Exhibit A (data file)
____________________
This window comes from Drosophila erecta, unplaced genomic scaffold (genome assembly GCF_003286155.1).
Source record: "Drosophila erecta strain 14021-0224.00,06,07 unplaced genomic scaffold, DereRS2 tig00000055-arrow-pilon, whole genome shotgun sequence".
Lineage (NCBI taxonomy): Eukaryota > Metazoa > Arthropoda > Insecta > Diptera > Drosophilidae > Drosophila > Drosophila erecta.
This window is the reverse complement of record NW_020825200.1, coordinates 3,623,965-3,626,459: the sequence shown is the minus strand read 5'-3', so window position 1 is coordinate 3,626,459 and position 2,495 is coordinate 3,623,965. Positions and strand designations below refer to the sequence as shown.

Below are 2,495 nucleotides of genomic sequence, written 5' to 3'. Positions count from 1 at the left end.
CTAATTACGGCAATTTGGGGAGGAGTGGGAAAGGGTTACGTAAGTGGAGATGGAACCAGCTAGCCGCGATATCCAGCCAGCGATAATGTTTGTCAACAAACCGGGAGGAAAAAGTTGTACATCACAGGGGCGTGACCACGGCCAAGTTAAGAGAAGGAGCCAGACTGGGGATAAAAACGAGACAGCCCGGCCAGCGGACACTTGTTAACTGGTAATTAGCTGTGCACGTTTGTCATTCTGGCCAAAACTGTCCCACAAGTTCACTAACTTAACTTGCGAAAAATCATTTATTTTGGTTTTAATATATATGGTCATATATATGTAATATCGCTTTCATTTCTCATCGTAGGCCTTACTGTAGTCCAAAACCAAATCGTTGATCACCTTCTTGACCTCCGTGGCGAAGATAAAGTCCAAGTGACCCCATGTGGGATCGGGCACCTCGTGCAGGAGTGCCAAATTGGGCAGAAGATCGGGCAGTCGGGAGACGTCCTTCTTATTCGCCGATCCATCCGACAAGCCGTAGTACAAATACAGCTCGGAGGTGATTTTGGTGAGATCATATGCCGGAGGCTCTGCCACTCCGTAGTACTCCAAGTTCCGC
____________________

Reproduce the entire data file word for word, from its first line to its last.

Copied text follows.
This window comes from Drosophila erecta, unplaced genomic scaffold (genome assembly GCF_003286155.1).
Source record: "Drosophila erecta strain 14021-0224.00,06,07 unplaced genomic scaffold, DereRS2 tig00000055-arrow-pilon, whole genome shotgun sequence".
Lineage (NCBI taxonomy): Eukaryota > Metazoa > Arthropoda > Insecta > Diptera > Drosophilidae > Drosophila > Drosophila erecta.
This window is the reverse complement of record NW_020825200.1, coordinates 3,623,965-3,626,459: the sequence shown is the minus strand read 5'-3', so window position 1 is coordinate 3,626,459 and position 2,495 is coordinate 3,623,965. Positions and strand designations below refer to the sequence as shown.

Below are 2,495 nucleotides of genomic sequence, written 5' to 3'. Positions count from 1 at the left end.
CTAATTACGGCAATTTGGGGAGGAGTGGGAAAGGGTTACGTAAGTGGAGATGGAACCAGCTAGCCGCGATATCCAGCCAGCGATAATGTTTGTCAACAAACCGGGAGGAAAAAGTTGTACATCACAGGGGCGTGACCACGGCCAAGTTAAGAGAAGGAGCCAGACTGGGGATAAAAACGAGACAGCCCGGCCAGCGGACACTTGTTAACTGGTAATTAGCTGTGCACGTTTGTCATTCTGGCCAAAACTGTCCCACAAGTTCACTAACTTAACTTGCGAAAAATCATTTATTTTGGTTTTAATATATATGGTCATATATATGTAATATCGCTTTCATTTCTCATCGTAGGCCTTACTGTAGTCCAAAACCAAATCGTTGATCACCTTCTTGACCTCCGTGGCGAAGATAAAGTCCAAGTGACCCCATGTGGGATCGGGCACCTCGTGCAGGAGTGCCAAATTGGGCAGAAGATCGGGCAGTCGGGAGACGTCCTTCTTATTCGCCGATCCATCCGACAAGCCGTAGTACAAATACAGCTCGGAGGTGATTTTGGTGAGATCATATGCCGGAGGCTCTGCCACTCCGTAGTACTCCAAGTTCCGC